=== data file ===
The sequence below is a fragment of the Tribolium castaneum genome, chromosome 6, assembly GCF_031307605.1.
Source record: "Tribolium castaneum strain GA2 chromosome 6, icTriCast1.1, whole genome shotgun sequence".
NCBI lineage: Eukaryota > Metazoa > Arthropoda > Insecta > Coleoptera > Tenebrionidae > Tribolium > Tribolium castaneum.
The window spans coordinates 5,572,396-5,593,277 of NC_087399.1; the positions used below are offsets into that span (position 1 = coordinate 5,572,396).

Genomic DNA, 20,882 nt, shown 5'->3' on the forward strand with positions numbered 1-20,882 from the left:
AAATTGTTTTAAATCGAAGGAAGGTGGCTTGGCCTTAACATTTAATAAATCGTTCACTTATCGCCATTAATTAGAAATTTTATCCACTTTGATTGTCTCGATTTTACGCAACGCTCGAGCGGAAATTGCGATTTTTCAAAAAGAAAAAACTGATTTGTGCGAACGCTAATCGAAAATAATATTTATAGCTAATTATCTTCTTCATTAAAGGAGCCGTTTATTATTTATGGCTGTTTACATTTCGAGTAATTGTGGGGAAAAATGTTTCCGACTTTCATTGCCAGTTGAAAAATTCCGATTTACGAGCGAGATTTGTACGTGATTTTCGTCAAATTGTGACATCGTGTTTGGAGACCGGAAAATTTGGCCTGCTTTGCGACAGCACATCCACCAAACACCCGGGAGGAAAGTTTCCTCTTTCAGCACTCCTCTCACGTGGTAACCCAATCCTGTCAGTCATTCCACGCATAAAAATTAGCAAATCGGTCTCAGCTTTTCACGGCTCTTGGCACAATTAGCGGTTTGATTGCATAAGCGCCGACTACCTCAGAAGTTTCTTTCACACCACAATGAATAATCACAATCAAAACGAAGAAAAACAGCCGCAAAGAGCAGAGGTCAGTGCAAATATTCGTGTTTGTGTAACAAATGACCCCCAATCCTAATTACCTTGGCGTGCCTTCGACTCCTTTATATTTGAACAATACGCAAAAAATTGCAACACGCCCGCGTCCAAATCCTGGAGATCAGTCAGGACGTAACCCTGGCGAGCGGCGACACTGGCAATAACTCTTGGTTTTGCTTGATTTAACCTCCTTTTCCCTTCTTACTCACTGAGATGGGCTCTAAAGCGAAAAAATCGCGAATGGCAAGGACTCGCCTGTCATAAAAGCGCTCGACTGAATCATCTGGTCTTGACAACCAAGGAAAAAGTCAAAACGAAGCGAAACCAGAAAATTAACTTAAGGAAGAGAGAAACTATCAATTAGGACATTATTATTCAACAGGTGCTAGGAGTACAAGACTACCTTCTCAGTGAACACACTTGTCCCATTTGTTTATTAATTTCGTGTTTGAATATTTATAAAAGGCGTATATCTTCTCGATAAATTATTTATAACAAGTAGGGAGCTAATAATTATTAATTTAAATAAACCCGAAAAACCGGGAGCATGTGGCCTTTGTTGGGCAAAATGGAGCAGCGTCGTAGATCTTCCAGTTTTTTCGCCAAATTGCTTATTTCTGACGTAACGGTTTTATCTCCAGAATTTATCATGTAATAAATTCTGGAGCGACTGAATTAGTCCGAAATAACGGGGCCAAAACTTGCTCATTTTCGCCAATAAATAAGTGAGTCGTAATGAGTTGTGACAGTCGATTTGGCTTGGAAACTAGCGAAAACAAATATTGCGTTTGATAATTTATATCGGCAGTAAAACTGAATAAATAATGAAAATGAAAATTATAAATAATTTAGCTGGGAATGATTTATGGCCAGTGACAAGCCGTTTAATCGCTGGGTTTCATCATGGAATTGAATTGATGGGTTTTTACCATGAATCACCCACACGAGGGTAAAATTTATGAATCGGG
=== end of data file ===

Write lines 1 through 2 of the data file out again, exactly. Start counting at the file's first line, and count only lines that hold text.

The sequence below is a fragment of the Tribolium castaneum genome, chromosome 6, assembly GCF_031307605.1.
Source record: "Tribolium castaneum strain GA2 chromosome 6, icTriCast1.1, whole genome shotgun sequence".